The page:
Case 11971

Novel method for controlling self-assembly over ultra-large area substrates and applications in nanofabrication


Self-assembly materials, block copolymer, nanolithography, polymer mask pattern, topographical control, substrate fabrication, interference lithography, antireflection layer post, photoresist pattern


Fabricating arrays of nanomagnets with out-of-plane magnetization; storage capacity of magnetic storage systems; single layer films of light-emitting quantum dots

  • Need to increase size of ordered grains to resemble a single crystal morphology
  • Need to reduce the concentration of point defects occurring in the ordered grains


The novel method described herein facilitates self-assembly of block copolymers (BCP) in thin films over ultra-large area substrates. The approach employs topography on the substrate to confine the block copolymer domains. At the core of the invention lies the basic idea that to control a two-dimensional periodic structure, a two-dimensional array of topographical constraints is needed. This is achieved through substrates comprising a plurality of guiding posts arrayed periodically in 2-D on or in the surface of the substrate, and materials capable of a periodic structure on the substrate that is commensurate with the BCP lattice.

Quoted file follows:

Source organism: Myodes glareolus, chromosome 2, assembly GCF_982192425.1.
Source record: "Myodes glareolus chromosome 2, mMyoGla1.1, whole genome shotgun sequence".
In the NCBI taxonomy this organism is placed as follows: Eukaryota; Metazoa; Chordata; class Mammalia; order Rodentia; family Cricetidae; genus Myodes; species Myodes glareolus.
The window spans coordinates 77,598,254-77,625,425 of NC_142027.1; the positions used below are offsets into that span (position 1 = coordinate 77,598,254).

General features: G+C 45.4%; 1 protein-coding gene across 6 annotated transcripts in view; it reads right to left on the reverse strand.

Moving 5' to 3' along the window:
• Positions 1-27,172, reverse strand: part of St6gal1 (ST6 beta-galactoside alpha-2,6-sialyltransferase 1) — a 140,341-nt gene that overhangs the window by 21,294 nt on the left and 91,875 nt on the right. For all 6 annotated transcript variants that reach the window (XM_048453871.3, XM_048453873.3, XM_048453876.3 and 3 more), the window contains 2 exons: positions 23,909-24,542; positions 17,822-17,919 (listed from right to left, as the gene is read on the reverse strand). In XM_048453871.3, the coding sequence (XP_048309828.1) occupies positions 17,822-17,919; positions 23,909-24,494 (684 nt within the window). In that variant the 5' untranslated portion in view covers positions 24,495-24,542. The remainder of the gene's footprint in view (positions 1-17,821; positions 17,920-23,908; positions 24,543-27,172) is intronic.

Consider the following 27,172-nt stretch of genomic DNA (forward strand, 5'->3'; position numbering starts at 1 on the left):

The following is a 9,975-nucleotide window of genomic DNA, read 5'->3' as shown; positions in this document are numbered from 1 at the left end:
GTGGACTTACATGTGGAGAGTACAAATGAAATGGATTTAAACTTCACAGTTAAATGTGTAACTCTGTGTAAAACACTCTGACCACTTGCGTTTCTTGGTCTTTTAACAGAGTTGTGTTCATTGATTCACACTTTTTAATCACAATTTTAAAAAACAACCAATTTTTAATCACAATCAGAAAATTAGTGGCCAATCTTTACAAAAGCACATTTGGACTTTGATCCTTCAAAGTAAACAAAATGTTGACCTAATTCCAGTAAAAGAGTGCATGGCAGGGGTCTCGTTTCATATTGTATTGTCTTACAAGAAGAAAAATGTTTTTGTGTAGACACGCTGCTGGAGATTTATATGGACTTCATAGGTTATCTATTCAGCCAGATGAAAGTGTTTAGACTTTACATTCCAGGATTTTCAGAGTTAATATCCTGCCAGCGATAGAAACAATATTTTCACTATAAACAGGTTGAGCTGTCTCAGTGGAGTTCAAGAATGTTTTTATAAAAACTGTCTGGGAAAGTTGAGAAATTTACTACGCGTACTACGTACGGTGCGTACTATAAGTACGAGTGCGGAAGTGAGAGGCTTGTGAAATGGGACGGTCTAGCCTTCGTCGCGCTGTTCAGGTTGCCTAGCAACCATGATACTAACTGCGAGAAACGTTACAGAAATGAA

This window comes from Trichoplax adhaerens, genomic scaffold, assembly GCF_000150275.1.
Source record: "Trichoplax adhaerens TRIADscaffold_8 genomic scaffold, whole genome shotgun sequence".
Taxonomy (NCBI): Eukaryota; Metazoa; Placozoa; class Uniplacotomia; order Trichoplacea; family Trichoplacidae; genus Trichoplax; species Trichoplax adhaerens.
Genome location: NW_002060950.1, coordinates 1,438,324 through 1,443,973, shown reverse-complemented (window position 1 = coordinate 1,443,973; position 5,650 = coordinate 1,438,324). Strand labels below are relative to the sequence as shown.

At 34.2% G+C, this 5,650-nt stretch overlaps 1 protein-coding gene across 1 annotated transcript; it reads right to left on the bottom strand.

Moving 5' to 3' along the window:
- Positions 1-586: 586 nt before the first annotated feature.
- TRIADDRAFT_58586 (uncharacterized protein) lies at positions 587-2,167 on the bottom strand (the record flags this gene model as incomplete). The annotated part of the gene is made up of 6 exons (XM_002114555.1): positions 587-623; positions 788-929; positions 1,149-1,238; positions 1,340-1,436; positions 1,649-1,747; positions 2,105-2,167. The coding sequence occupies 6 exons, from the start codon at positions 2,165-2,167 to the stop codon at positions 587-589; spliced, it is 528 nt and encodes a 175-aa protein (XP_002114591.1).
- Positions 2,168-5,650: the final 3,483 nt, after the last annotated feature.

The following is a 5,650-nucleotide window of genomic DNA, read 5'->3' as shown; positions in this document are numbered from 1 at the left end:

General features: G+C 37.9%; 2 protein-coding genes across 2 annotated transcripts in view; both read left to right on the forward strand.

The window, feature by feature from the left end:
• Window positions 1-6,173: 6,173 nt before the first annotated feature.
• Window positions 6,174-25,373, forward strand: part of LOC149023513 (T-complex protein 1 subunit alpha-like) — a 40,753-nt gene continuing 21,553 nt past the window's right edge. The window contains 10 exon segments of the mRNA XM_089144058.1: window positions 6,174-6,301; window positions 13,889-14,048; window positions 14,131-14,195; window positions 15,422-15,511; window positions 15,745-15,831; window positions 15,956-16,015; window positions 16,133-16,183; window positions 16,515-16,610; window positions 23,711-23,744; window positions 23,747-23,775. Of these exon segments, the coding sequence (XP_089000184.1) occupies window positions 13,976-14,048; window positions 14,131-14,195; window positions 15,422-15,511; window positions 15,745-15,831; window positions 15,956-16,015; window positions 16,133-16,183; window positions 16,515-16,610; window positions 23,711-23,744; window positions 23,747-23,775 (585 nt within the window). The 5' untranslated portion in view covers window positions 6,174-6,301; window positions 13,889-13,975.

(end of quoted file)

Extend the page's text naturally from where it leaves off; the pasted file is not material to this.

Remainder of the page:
The fabrication process for making substrates allows feature sizes in the sub-50 nm range with uniform control over post shape, size and spacing over ultra-large areas.

  • Professor Caroline Ross(Department of Materials Science and Engineering, MIT)
  • Professor Edwin Thomas(Department of Chemical Engineering, MIT)
  • Professor Karl Berggren (Department of Electrical Engineering and Computer Science, MIT)
  • Ion Bita (Department of Materials Science and Engineering, MIT)
  • Yeon Sik Jung (Department of Materials Science and Engineering, MIT)
  • Joel Yang (Research Laboratory of Electronics, MIT)

Intellectual Property:

U.S. Patent filed September 26, 2008


Last revised:November 5, 2010

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